Martti Kontula: 00:23:24.637 And we need it. For this business data, we need reliable storage, and we really want to go for some kind of clever replicating process with the open-source database. But we chose the enterprise for its cluster-like behavior. The other thing was the support. We realized that we are entering a new area of technology, which definitely will bring along some surprises. And although we did quite a lot of testing and learning during 2017, the back of the end of the Enterprise support was a mandatory thing to have, and it has also proven to be highly valuable — I’d almost say invaluable — for us, because in this curious [inaudible] case from the early 2019, we spotted that there was an increasing load in the cluster CPU, which was unexplainable. And we called Enterprise support for help, and they went through our logs and spotted a rogue query that was eating up a lot of CPU.
Martti Kontula: 00:24:48.009 And as I said, we are performing quality assurance for the data as well. And when new data are in this platform, we need to check that the time series is consistent. And the query which was looking for the last existing data point — [inaudible] query without a lower limit. So when the data accumulated, the poor database was doing a lot of work, because it was [inaudible] way too long timeline for the last existing data point. And we replaced this query by this kind of exponential widening sequential search. So it takes the first 24 hours, then the next 48 hours, then one week, one month, three months, a year. And the most likely hit for the last existing data points was always found, but in most cases in the most recent 24 or 48 hours. And this flattened the CPU load all the way back to the 20% area that it’s supposed to be with the data load that we have in the system. So big high five to the Enterprise support. Those guys did a fantastic job to help us mitigate this issue.
Martti Kontula: 00:26:19.722 Okay. I know this looks like a — from some kind of science fiction movie, but it’s an actual thing. And we are using a Hangfire Scheduler to pull the data from various data sources from public internet or through VPN tunnels. The Hangfire is instructing its Azure functions. You go ahead and pull the data in any format in one of the 80 different integration formats. It’s pulling the data from the data sources, making an in-place conversion to our common data format. So we are thinking like a thick wall where the reader functions, input comes to the exterior side, and it’s [inaudible] conversion and providing our service bus in the [inaudible] side with the common data format. And then the data is easy to handle because it’s harmonized to a single data format. So it’s a time series with a time stamp, a measuring code, ID, and a value. And the value can, of course, be an hourly consumption or a cumulative data that accumulates indefinitely to the future.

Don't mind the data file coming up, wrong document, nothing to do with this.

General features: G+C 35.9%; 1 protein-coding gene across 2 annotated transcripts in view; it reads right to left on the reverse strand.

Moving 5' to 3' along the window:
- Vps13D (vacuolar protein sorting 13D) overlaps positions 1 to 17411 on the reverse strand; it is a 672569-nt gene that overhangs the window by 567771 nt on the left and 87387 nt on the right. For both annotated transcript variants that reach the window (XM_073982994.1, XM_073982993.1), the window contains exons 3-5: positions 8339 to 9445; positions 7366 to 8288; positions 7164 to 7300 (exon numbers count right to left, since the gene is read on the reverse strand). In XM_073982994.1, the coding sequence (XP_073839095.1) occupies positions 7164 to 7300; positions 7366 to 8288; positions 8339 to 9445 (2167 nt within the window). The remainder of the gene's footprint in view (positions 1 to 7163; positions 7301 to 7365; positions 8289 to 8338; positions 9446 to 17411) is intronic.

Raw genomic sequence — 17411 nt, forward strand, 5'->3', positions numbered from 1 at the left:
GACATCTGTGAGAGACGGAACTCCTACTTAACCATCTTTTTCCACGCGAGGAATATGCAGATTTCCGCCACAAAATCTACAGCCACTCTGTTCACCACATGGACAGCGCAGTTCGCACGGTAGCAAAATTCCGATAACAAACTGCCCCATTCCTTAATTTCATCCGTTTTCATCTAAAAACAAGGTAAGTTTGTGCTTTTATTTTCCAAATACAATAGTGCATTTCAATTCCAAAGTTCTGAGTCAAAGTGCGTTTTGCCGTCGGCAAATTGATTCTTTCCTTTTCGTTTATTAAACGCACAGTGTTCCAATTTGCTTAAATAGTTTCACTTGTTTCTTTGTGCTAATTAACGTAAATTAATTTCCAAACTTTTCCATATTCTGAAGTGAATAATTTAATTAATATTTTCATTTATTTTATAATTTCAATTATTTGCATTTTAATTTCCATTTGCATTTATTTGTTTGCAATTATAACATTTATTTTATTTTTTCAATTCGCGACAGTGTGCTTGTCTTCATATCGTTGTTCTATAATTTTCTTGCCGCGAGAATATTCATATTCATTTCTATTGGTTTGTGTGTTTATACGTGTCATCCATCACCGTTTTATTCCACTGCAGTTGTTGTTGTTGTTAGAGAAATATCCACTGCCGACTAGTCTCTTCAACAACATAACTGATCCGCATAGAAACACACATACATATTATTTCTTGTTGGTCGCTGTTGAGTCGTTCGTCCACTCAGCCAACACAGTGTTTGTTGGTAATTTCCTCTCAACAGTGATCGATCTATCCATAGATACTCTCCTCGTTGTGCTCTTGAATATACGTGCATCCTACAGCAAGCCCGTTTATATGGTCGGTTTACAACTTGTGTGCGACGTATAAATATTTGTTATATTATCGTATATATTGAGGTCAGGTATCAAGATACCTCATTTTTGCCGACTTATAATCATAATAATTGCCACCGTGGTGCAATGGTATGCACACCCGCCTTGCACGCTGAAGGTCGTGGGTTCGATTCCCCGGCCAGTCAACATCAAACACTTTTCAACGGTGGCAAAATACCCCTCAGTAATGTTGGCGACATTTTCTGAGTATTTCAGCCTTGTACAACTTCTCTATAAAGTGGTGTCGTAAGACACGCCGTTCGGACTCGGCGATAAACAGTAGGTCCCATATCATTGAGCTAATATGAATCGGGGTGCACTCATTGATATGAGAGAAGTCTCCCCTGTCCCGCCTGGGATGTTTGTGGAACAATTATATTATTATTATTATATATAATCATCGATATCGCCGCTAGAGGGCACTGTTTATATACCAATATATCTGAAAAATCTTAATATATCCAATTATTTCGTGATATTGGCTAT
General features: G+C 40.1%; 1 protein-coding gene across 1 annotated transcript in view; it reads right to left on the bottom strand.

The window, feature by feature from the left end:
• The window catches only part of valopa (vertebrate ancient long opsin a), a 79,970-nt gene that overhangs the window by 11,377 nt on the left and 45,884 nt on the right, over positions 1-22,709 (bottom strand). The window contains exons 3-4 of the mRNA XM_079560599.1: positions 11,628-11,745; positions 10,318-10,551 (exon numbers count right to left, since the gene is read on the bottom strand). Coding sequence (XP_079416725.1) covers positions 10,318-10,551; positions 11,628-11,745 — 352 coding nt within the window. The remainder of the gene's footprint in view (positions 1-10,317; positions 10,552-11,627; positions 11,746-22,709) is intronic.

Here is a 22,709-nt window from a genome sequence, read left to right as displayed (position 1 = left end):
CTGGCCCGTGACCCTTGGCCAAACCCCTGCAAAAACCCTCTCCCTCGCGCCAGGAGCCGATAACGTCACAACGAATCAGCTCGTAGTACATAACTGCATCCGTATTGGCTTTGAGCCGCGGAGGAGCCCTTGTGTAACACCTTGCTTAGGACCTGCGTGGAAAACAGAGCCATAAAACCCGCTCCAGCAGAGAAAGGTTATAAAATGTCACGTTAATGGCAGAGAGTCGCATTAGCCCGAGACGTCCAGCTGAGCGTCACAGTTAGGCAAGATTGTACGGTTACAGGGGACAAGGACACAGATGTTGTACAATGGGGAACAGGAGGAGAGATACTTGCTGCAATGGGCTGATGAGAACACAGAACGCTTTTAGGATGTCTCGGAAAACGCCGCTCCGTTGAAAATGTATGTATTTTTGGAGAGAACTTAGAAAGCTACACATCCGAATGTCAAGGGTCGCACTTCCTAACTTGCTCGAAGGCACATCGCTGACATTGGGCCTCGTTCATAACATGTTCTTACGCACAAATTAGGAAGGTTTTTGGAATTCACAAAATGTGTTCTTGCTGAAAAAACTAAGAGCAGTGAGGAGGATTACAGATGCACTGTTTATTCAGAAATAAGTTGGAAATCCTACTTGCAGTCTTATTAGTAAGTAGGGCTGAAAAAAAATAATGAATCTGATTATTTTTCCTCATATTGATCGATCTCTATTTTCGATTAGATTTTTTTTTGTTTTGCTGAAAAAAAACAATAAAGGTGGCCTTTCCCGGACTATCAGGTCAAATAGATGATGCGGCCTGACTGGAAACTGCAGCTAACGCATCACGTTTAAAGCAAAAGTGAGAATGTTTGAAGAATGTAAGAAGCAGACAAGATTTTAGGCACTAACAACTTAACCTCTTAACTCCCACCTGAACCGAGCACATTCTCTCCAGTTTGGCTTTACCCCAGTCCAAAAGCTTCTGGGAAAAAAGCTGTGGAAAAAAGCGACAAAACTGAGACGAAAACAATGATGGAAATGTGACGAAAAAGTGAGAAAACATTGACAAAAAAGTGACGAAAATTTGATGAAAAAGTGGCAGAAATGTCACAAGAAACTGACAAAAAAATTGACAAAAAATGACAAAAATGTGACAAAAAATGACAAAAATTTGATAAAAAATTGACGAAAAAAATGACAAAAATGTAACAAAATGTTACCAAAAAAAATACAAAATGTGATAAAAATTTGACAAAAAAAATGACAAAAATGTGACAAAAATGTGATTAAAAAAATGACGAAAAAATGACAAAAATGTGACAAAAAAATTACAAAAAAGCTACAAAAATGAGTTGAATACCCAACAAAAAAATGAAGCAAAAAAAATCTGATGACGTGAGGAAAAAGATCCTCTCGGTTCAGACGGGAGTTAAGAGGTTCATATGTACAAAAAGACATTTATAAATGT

Martti Kontula: 00:27:50.580 So we push the data to our service bus. And once it’s on the bus it’s safe. It’s a quite large system and performs a lot of operations on the data. And sometimes we receive some data which just fails to calculate — there’s some other glitches; maybe somebody even brought a bug. It happens in software development, I’ve heard. And in these cases some kind of — a calculation fails — the data is not lost. It’s placed in a data [inaudible] queue, [DA?] queue. And we have an ongoing process which from time to time pushes the [DA?] queue back to the service bus. And when we have this possible box fixed, the calculations and data operations succeed, and the data is fit the system again. So it was sort of mandatory thing to do. We just cannot lose the data. And the service bus is a very scalable, robust, and reliable — like a mid-term storage.
Martti Kontula: 00:29:10.061 And we perform the automatic quality assurance functions. We see if there is faults, for example, gaps. There might be positive or negative spikes. And if — and we have this heuristics in place which try to detect the spikes and flatten them out, because we know that if there [is a?] normal consumption of 1 kilowatt-hour, 2 kilowatt-hours, and then suddenly there’s a 100K spike — but it’s not really consumption; it must be flattened. And we have different tolerances to decide which is a spike and what is not.
Martti Kontula: 00:29:50.538 And we also store the original raw data in different storage. So, because we perform this automatic quality assurance, we sometimes might be requested to, “What was the original data like? And what did you do with it?” So first storage is an InfluxDB. And after the quality assurance teams are done, the data is forwarded to our calculation functions which perform normalization of the temperatures so that you can compare facilities and properties with different temperature areas. For example, Finland’s a long country, about 1,350,000-something kilometers. And of course up in the north it’s colder, and in the south it’s warmer. And [inaudible] perform this normalization, which is based on how much heating energy is required. So the heating energy part is [laid?] out and then actual consumption in electricity is comparable. And we also built a natural month aggregation in some other business aggregations as well.
Martti Kontula: 00:31:12.448 So I mentioned that it’s quite different from traditional tech stack. It is. And we all know that the Telegraf is a fine tool with an extensible working architecture. But since we pull out the data from the business systems, such as building automations, we have quite little control or no control whether we can install a Telegraf plugin in those systems. And in most cases there’s already an REST or SOAP interface that we can use to put the data in our system. And since it’s not metrics — it’s business data — the Telegraf is sort of ruled out.